Although they may not realize it, some immigrants may have Donald Trump to thank for the greatest gift they can imagine – citizenship in the United States of America.

Even as his political opponents have used his tough immigration stance against him, painting him as a xenophobic racist, Trump’s candidacy has spurred a rush among many to line up and begin the process to become American.

Nearly 9 million legal permanent residents, 4 million of whom are Hispanic, are currently eligible to apply for naturalization.

One native Colombian who has lived in Florida for more than two decades and owns a small company says, “Trump so negative about immigrants. We’ve got to speak up,” is finally taking the step and filing out his paperwork.

Trump’s position has been under fire throughout the nearly year-long campaign, but he has remained consistent in proposing a three-point plan: build a wall to protect the southern border, deport those living in the U.S. illegally, and limit the funds they are able to send to their home country.

According to the Office of Citizenship and Immigration Services within the Department of Homeland Security, applications are up 14 percent over the last six months of 2015 compared to the same period in 2014.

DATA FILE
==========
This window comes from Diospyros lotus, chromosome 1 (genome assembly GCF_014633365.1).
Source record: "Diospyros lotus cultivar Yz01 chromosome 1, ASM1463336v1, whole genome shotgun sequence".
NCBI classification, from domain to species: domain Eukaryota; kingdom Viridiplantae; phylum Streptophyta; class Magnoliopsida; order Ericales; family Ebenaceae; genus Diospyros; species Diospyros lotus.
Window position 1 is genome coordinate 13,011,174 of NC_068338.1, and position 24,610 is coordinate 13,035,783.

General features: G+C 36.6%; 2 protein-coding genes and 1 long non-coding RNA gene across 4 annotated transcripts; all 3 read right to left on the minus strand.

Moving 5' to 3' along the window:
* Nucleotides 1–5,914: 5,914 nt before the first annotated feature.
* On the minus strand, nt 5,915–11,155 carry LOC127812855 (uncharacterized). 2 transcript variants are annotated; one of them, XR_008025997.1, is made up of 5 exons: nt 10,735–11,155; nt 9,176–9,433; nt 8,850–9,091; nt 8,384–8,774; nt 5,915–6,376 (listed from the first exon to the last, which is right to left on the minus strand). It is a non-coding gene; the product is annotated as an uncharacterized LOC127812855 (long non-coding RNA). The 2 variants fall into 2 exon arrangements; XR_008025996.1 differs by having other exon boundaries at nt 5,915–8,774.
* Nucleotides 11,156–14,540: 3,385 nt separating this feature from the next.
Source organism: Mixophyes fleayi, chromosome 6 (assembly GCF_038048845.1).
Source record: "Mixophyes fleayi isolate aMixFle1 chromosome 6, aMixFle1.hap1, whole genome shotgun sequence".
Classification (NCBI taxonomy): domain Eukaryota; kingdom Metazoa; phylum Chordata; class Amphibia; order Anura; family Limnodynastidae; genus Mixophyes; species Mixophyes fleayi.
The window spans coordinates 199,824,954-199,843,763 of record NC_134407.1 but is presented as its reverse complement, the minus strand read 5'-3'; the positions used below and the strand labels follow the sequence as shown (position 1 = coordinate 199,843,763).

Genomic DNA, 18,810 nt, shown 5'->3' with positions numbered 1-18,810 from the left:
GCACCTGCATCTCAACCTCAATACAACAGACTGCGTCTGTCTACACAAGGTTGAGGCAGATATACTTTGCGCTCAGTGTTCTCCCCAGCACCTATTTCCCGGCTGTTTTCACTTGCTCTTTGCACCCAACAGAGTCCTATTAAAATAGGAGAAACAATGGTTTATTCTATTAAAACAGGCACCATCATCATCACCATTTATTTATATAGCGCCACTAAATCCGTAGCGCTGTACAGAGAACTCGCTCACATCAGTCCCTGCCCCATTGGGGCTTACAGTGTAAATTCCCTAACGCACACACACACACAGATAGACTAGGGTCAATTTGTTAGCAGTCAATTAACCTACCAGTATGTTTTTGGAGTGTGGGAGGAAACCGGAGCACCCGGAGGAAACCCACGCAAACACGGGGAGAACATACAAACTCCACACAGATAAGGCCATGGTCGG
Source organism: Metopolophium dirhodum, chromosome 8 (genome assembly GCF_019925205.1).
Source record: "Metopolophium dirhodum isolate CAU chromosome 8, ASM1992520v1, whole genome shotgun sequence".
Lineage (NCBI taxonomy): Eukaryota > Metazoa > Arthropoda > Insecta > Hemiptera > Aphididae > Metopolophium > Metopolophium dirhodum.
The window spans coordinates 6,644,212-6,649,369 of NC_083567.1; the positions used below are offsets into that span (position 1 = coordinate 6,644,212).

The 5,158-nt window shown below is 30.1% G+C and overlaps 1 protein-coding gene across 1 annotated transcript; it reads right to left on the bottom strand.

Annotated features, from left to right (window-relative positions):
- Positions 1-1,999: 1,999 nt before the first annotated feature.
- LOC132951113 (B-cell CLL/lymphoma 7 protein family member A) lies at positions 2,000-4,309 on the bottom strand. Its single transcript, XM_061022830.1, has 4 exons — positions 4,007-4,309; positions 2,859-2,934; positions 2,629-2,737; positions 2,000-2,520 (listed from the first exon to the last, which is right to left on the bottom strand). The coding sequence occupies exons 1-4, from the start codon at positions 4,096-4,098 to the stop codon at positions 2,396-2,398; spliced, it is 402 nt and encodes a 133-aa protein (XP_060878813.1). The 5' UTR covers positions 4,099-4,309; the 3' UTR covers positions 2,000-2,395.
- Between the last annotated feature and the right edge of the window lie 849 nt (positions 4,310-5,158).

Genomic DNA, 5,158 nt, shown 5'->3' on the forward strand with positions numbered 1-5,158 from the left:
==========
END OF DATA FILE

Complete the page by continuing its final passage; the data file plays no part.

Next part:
With some exceptions based on age or marital status, an applicant to become a citizen by naturalization must be at least 18-years of age, have been a permanent resident for five years, complete a 21-page application, be fingerprinted, and pass both a basic English-language and civics test. The fee is close to $700.

Advocates like iAmerica Action, an immigrants’ rights group, say the fear of a Trump presidency is motivating many immigrants to seek naturalization.

A local campaign has “galvanized” nearly 775,000 eligible Latino immigrants to apply for citizenship, according to Erica Bernal of the National Association of Latino Elected Officials who said the tenor of the presidential campaign is driving the movement.

In the end, many immigrants who are raging against Trump now may end up thanking him later.



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